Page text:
Introduction to Resource Pools
Resource pools enable you to separate workloads so that workload consumption of certain resources does
not overlap. This resource reservation helps to achieve predictable performance on systems with
Resource pools provide a persistent configuration mechanism for processor set (pset) configuration and,
optionally, scheduling class assignment.
Figure 12-1 Resource Pool Framework
A pool can be thought of as a specific binding of the
various resource sets that are available on your system. You can create pools
that represent different kinds of possible resource combinations:
pool3: pset1, pool.scheduler="FSS"
By grouping multiple partitions, pools provide a handle to associate with labeled workloads.
Each project entry in the /etc/project file can have a single pool associated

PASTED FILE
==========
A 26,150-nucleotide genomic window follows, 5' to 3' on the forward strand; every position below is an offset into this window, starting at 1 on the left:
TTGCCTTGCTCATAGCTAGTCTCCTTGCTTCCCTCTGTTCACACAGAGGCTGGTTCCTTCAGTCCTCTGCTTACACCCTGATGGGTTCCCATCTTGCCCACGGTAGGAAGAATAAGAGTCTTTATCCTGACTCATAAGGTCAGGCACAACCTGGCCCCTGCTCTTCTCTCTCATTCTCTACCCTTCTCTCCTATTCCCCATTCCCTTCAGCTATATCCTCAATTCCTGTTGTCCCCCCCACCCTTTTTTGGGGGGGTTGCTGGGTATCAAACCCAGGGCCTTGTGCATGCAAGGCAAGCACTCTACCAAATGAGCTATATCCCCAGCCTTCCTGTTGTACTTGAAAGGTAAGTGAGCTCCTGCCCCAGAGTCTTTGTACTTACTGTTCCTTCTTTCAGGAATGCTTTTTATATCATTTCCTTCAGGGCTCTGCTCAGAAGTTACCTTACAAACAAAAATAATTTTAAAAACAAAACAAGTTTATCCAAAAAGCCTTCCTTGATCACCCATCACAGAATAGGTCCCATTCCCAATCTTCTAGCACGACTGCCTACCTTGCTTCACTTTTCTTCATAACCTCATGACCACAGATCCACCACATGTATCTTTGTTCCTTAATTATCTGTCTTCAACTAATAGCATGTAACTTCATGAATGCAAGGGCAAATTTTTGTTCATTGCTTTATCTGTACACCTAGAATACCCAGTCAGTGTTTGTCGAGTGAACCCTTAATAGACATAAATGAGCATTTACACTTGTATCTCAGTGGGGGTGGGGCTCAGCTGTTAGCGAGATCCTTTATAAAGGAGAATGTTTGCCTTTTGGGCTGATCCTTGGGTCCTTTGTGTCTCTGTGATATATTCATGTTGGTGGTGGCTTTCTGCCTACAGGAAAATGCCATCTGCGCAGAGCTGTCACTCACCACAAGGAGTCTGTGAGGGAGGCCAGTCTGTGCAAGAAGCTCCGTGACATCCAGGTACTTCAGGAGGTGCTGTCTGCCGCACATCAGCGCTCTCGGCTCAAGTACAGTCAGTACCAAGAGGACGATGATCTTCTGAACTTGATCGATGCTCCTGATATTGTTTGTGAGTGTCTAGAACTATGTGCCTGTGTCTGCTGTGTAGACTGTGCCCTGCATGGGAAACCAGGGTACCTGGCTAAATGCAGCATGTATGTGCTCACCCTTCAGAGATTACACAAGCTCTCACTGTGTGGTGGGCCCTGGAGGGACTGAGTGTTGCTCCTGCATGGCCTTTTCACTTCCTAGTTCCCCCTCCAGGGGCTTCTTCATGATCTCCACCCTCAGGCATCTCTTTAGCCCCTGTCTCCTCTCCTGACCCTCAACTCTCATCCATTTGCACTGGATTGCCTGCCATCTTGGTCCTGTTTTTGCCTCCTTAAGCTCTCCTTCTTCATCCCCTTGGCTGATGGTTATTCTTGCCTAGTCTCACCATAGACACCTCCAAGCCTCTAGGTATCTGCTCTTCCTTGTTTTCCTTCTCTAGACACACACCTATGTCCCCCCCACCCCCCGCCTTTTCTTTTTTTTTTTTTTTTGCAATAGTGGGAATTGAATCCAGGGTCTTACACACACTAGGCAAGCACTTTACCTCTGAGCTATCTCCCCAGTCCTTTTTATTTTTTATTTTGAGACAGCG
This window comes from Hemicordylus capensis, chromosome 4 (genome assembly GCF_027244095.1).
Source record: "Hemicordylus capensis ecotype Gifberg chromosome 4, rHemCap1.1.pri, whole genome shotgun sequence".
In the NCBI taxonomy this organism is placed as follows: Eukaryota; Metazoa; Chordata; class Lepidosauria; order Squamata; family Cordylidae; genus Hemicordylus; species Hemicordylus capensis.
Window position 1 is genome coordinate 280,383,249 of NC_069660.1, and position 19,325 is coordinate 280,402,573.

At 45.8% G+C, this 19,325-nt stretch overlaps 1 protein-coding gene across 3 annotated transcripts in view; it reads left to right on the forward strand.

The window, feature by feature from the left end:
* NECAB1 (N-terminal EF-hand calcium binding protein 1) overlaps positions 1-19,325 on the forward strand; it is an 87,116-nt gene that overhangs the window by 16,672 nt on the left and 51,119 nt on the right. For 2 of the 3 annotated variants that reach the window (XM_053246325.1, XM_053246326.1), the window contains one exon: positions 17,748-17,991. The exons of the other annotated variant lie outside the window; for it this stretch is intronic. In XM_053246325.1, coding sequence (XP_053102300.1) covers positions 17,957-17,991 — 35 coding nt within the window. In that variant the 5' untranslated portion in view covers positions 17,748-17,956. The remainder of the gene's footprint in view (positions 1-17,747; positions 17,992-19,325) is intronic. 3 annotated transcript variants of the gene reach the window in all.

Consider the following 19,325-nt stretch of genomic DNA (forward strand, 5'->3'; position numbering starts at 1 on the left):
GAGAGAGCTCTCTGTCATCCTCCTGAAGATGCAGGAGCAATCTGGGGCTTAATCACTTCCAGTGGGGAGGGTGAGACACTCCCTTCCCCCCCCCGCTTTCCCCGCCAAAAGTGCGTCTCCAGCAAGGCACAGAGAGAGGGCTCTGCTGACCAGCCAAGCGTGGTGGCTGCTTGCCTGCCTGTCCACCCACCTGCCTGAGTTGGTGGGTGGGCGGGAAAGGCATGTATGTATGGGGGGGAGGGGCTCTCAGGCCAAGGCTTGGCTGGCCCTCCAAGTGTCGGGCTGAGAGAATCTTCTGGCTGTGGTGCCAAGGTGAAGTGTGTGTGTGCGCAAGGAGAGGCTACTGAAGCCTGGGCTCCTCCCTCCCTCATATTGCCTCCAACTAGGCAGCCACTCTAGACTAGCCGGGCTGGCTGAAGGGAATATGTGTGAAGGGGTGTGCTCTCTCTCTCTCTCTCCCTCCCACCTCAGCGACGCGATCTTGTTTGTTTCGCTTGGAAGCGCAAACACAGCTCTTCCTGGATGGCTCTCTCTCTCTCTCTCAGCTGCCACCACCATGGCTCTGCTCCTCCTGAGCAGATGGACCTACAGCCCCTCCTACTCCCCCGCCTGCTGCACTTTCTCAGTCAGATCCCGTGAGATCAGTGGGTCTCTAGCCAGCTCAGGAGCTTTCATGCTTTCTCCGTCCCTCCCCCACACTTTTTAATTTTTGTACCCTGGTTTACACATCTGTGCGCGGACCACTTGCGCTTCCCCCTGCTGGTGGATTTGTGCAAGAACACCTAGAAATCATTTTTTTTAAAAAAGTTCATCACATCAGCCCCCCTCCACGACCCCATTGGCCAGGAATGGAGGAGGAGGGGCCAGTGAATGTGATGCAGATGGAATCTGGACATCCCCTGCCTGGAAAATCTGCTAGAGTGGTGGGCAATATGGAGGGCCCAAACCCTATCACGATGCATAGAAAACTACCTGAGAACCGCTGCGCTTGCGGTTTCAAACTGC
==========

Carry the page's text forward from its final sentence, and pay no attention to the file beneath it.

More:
with that entry, which is specified using the project.pool attribute.
When pools are enabled, a default pool and a default processor set form the base configuration. Additional
user-defined pools and processor sets can be created and added to the configuration.
A CPU can only belong to one processor set. User-defined pools and processor
sets can be destroyed. The default pool and the default processor set cannot
The default pool has the pool.default property set to true. The default processor
set has the pset.default property set to true. Thus, both the default pool
and the default processor set can be identified even if their names
have been changed.
The user-defined pools mechanism is primarily for use on large machines of more
than four CPUs. However, small machines can still benefit from this functionality. On
small machines, you can create pools that share noncritical resource partitions. The pools
are separated only on the basis of critical resources.